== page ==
Recognising that challenges for better management of shrimp aquaculture around the world are complex, and that improved practices often result from identifying and analysing lessons learned and exchanging such information, a Consortium Program entitled "Shrimp Farming and the Environment" has been developed. The partners are the World Bank, the Network of Aquaculture Centres in Asia-Pacific (NACA), the World Wildlife Fund (WWF) and the Food and Agriculture Organization of the United Nations (FAO).
The consortium supported 35 complementary case studies prepared by more than 100 researchers in more than 20 shrimp farming countries. These cases have been developed through consultation with numerous stakeholders throughout Asia, Africa and the Americas. Cases range from specific interventions within single operations to thematic reviews of key issues in shrimp aquaculture. The cases have been presented and discussed at more than 150 meetings and workshops worldwide. The goal of the cases is to document and analyse experience around the world in order to better understand what works, what doesn't and why.
The Consortium Program is based on the recommendations of the FAO Bangkok Technical Consultation on Policies for Sustainable Shrimp Culture , the World Bank review on Shrimp Farming and the Environment, and an April 1999 meeting on shrimp management practices hosted by NACA and WWF in Bangkok, Thailand.
There are six objectives to the Consortium Program:
1. Generate a better understanding of key issues involved in sustainable shrimp aquaculture.
2. Encourage a debate and discussion around these issues that leads to consensus among stakeholders regarding key issues.
3. Identify better management strategies for sustainable shrimp Aquaculture.
4. Evaluate the cost for adoption of such strategies as well as other potential barriers to their adoption.
5. Create a framework to review and evaluate successes and failures in shrimp aquaculture which can inform policy debate on management strategies for sustainable shrimp aquaculture.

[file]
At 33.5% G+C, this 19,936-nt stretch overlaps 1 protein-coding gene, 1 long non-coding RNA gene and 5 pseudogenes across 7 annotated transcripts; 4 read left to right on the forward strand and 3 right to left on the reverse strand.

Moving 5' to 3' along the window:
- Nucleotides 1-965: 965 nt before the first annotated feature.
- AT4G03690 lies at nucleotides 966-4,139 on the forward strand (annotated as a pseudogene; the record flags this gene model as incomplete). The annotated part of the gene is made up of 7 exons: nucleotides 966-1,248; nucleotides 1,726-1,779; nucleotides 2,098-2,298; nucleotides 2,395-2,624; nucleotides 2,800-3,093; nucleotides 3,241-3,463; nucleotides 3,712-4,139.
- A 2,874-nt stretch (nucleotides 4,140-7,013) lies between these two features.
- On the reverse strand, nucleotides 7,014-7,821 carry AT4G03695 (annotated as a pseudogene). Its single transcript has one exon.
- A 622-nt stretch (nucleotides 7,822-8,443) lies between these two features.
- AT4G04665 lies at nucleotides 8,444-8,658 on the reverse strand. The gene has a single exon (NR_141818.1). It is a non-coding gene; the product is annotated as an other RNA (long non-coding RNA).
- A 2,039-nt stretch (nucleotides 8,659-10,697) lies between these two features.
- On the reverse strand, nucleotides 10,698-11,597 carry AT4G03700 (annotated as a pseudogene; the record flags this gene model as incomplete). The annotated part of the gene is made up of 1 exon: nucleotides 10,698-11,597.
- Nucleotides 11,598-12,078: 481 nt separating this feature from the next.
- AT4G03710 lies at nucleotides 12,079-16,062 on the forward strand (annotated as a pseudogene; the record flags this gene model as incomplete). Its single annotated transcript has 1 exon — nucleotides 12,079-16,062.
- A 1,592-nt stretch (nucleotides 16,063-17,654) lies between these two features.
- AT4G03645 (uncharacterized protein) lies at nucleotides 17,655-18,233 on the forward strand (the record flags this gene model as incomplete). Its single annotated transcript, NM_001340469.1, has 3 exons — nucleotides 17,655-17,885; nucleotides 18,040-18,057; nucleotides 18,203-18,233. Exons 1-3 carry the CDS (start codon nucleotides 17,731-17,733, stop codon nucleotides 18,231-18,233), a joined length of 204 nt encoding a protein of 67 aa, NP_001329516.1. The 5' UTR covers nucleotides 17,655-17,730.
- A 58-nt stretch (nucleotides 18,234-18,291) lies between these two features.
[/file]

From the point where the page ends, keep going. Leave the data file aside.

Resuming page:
6. Identify future development activities and assistance required for the implementation of improved management strategies that would support the development of a more sustainable shrimp aquaculture industry.
NACA publishes technical papers and manuals for a wide variety of farming systems and related environmental and social issues. Many of these provide guidance on better management practices with a view to improving crop outcomes and on-farm resource utilisation efficiency. By using inputs such as feed and power more efficiently, farmers can simultaneously improve their profitability and environmental performance.
This case study documents the success and lessons learnt from local co-management approaches involving farmers associations and local government in Thailand. The case study also shows the linkages and relationships of institutions operating at different levels of administration from farm to national levels and their effect on management. The case study provides an analysis of institutional supports and mechanisms needed for successful shrimp farming management via case studies.
The code development work was undertaken by the NARA in collaboration with the NAQDA, MFNWP, PEA, Shrimp Farmers and Exporters Associations, Shrimp Breeders Association, feed suppliers and manufacturers. This was developed mainly conducting consultations with different stakeholders of the industry and discussed at a forum with the representation of all stakeholders to reach consensus. The code includes technical specifications for the siting, design, construction and operation of shrimp hatcheries and farms.
The present case studies concentrated on three sites, Kandaleru in Andhra Pradesh, Dhigirpar in West Bengal and Brahmagiri in Orissa. The three sites are markedly differentbut have a common feature that all three mainly are concerned with small farmers groupings. Earlier shrimp farming failures owing to the overexploitation of the ecosystem, by overstocking and consequent high inputs, resulting in degradation of the environment, diseases and eventual collapse, have alerted all shrimp farm groups to be wary.
This case study review shrimp aquaculture development in Ecuador. The prevailing farming systems and practices are described. Most farms are extensive or semi-intensive and the industry is shifting to hatchery-reared PL rather than wild due to unpredictability in wild PL supply and disease outbreaks. A survey of water quality intake and outfall from farms is reported on with suggestions for farm design to reduce nutrient load in outfall is discussed. Health issues and mangrove degredation are discussed.
This article describes the international Consortium Programme on Shrimp Farming and the Environment, which was formed based on the recommendations of the World Bank review on shrimp aquaculture and the environment (1998), a 1999 NACA/WWF meeting in Bangkok, Thailand on shrimp management practices, and an FAO Bangkok technical consultation on policies for sustainable shrimp aquaculture (12/1997). The article was prepared for publication in InterCoast Issue #39, Cross Portfolio Learning for Enhancing Integrated Coastal Management.